A direct payment is a cash payment made directly to you so you can buy your own support rather than having it delivered to you by your local authority. The payment must be enough for you to buy services that meet your care needs and the money must be spent on services that meet those needs.
Many people take a direct payment so that they can employ their own personal assistant. There are direct payment support services available to help you manage your direct payment; Penderels Trust is a leading provider of these services.
You will be required to keep a record of how you spend your direct payment and your local authority will want to see those records, usually once a quarter.
Direct payments are available wherever you live in the United Kingdom and are available to adults with disabilities (including those who lack mental capacity), families of children with a disability and carers. A direct payment cannot be used to purchase residential care or services provided directly by a local authority.
Direct payments for people who need social care support have been around for over twenty years, but more recently people with long term health care needs can now receive a direct payment as part of their personal health budget. These are controlled by the Clinical Commissioning Group (NHS) as opposed to the local authority.
The support services offered to direct payment recipients do vary from one local authority area to another. Here are some questions that we are frequently asked about direct payments.
A Personal Health Budget is an amount of money that has been allocated to you to pay for your care for your identified healthcare and wellbeing needs.
At the centre of your personal health budget is your care plan.
This plan helps you decide your health goals together with your local NHS team
You may already get a personal budget to pay for your support from social services and personal health budgets work in a similar way.
The main aim of a personal budget is that you have more choice and control over how the money is being spent to meet your healthcare and wellbeing needs. You will know how much money there is for your healthcare and you will have a say in what treatments and services you have to meet your needs.
At the moment, some areas in England are providing personal health budgets to individuals who are receiving care and support through NHS Continuing Healthcare funding and mental health services. Everyone who is eligible for NHS Continuing Healthcare has the right to have a personal health budget.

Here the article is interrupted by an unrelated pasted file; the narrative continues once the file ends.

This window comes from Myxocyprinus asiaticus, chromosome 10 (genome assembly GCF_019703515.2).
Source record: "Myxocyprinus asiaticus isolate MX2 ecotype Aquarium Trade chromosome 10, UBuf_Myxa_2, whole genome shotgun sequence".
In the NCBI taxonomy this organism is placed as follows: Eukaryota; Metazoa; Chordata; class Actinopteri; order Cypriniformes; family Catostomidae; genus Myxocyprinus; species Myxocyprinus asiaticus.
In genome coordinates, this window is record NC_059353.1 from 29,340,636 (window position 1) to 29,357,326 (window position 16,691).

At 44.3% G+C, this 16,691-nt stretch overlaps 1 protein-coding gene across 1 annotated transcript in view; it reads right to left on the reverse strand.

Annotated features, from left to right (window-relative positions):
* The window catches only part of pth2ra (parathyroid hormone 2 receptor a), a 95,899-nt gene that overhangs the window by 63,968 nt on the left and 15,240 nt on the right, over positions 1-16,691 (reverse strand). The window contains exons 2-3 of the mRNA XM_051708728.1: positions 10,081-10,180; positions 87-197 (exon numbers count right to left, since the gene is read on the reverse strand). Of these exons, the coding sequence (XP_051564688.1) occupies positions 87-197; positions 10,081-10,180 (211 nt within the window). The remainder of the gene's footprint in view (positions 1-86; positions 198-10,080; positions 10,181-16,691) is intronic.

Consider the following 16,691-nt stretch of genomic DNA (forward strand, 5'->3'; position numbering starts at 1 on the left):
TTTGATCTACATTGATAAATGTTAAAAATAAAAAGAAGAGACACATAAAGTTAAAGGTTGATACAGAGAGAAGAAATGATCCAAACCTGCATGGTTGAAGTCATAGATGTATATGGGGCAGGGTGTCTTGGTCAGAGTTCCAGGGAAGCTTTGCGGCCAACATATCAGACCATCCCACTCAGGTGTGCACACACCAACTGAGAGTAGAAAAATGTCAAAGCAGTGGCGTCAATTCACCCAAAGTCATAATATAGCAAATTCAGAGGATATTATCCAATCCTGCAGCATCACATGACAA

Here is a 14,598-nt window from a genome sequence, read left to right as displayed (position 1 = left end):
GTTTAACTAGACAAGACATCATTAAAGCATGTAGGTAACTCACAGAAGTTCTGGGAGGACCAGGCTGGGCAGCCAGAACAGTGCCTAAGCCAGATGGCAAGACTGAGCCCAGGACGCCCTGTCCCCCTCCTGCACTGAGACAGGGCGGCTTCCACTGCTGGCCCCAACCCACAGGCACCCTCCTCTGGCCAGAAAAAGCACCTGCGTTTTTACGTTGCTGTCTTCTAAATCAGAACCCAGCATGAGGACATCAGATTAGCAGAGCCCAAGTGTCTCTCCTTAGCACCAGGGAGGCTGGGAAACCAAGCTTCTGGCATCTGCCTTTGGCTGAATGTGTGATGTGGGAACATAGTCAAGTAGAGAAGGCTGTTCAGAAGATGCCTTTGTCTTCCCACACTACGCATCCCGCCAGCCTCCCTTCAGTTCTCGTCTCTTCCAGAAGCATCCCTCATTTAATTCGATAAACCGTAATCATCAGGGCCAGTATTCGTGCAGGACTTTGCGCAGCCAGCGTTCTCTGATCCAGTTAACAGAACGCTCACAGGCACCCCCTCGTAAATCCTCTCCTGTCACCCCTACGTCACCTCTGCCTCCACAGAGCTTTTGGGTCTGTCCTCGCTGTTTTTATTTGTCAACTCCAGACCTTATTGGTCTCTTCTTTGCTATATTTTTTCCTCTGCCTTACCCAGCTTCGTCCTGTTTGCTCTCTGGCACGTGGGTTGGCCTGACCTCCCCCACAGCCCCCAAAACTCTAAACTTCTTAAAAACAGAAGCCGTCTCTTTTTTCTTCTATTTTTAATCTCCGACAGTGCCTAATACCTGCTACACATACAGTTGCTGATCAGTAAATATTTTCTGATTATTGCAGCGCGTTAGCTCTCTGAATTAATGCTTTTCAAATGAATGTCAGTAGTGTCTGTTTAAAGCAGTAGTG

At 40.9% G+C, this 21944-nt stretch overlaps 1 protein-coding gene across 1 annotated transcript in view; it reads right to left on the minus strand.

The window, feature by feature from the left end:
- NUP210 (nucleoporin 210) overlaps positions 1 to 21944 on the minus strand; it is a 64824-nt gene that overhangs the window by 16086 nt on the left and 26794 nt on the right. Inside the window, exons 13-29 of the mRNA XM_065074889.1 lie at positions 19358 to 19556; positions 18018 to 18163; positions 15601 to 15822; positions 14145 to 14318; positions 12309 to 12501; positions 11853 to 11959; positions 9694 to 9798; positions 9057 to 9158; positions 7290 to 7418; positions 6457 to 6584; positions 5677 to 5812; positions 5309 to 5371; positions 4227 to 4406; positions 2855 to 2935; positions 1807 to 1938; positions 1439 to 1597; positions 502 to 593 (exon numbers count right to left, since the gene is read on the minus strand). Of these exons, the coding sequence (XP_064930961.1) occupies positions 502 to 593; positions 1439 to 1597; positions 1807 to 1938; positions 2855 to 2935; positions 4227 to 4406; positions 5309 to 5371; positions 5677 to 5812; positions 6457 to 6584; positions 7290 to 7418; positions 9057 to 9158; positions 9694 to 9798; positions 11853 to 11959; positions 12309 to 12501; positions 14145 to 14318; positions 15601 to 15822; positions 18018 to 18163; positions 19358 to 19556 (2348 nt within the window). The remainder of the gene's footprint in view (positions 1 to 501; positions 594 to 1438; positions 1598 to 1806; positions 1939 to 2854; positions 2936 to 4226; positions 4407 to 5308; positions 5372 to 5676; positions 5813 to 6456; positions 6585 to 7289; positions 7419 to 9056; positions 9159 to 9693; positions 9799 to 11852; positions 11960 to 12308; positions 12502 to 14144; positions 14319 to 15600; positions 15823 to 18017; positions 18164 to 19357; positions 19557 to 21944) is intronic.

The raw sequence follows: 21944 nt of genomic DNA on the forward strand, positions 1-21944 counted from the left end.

There are three different ways a personal health budget can work:
1 - Notional budget
The NHS will tell how much money has been allocated for your care. You tell the NHS how you want the money to be spent and if your local NHS team agrees with your plan, they will arrange the care for you.
2 - Real budget held by a third party
An independent organisation, such as Penderels Trust, looks after the money for you and helps you to decide how you want to spend it. This organisation is the â€˜third partyâ€™. If the local NHS agrees with how you want to spend your money, the third party organisation buys the care and support for you.
3 - Direct payment for healthcare
You will receive the money to buy and manage your own healthcare and support. You have to keep the money in a separate bank account and tell your local NHS team what you are spending the money on. Independent organisations, including Penderels Trust, can support you to manage your direct payment for healthcare.
The amount of money you will receive will depend on the health and wellbeing needs that you have and how much it will cost to meet those needs. No one will have to use their own money to get the NHS care they need.
You can use the budget for most types of healthcare and support but it must be part of your care plan that has been agreed by your local NHS team.
You can use your budget for:
One of the main benefits of having a personal health budget is that as long as the services or goods you buy meet your agreed care needs, you can choose what you use the money for and who you buy them from.
No. If you are happy with how you are receiving your care now, you donâ€™t have to change anything. If you choose to receive a personal health budget but find it isnâ€™t working for you, you can go back to how you received care before.
Personal health budgets should help people get the best services from the NHS. They should not make things worse for anyone.